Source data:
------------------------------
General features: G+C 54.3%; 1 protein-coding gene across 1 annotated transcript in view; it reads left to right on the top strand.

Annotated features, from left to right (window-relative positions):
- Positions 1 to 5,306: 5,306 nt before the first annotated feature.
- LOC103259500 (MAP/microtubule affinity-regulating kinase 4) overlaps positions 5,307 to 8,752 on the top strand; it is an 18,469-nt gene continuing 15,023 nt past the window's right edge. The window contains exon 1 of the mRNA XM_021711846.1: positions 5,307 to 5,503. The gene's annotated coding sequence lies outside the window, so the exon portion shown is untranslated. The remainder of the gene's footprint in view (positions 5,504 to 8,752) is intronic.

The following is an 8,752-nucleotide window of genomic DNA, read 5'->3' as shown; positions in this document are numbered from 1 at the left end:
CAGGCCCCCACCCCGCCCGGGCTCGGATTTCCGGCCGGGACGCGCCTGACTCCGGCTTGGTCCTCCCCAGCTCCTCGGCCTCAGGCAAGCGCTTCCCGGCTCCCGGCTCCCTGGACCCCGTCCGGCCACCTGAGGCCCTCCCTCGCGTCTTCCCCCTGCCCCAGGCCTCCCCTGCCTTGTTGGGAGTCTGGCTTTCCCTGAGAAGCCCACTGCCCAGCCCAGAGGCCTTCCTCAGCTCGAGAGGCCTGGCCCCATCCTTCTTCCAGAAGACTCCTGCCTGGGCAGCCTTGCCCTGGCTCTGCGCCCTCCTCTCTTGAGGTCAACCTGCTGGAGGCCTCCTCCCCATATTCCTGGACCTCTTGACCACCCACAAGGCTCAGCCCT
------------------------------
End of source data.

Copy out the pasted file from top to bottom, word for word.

General features: G+C 54.3%; 1 protein-coding gene across 1 annotated transcript in view; it reads left to right on the top strand.

Annotated features, from left to right (window-relative positions):
- Positions 1 to 5,306: 5,306 nt before the first annotated feature.
- LOC103259500 (MAP/microtubule affinity-regulating kinase 4) overlaps positions 5,307 to 8,752 on the top strand; it is an 18,469-nt gene continuing 15,023 nt past the window's right edge. The window contains exon 1 of the mRNA XM_021711846.1: positions 5,307 to 5,503. The gene's annotated coding sequence lies outside the window, so the exon portion shown is untranslated. The remainder of the gene's footprint in view (positions 5,504 to 8,752) is intronic.

The following is an 8,752-nucleotide window of genomic DNA, read 5'->3' as shown; positions in this document are numbered from 1 at the left end:
CAGGCCCCCACCCCGCCCGGGCTCGGATTTCCGGCCGGGACGCGCCTGACTCCGGCTTGGTCCTCCCCAGCTCCTCGGCCTCAGGCAAGCGCTTCCCGGCTCCCGGCTCCCTGGACCCCGTCCGGCCACCTGAGGCCCTCCCTCGCGTCTTCCCCCTGCCCCAGGCCTCCCCTGCCTTGTTGGGAGTCTGGCTTTCCCTGAGAAGCCCACTGCCCAGCCCAGAGGCCTTCCTCAGCTCGAGAGGCCTGGCCCCATCCTTCTTCCAGAAGACTCCTGCCTGGGCAGCCTTGCCCTGGCTCTGCGCCCTCCTCTCTTGAGGTCAACCTGCTGGAGGCCTCCTCCCCATATTCCTGGACCTCTTGACCACCCACAAGGCTCAGCCCT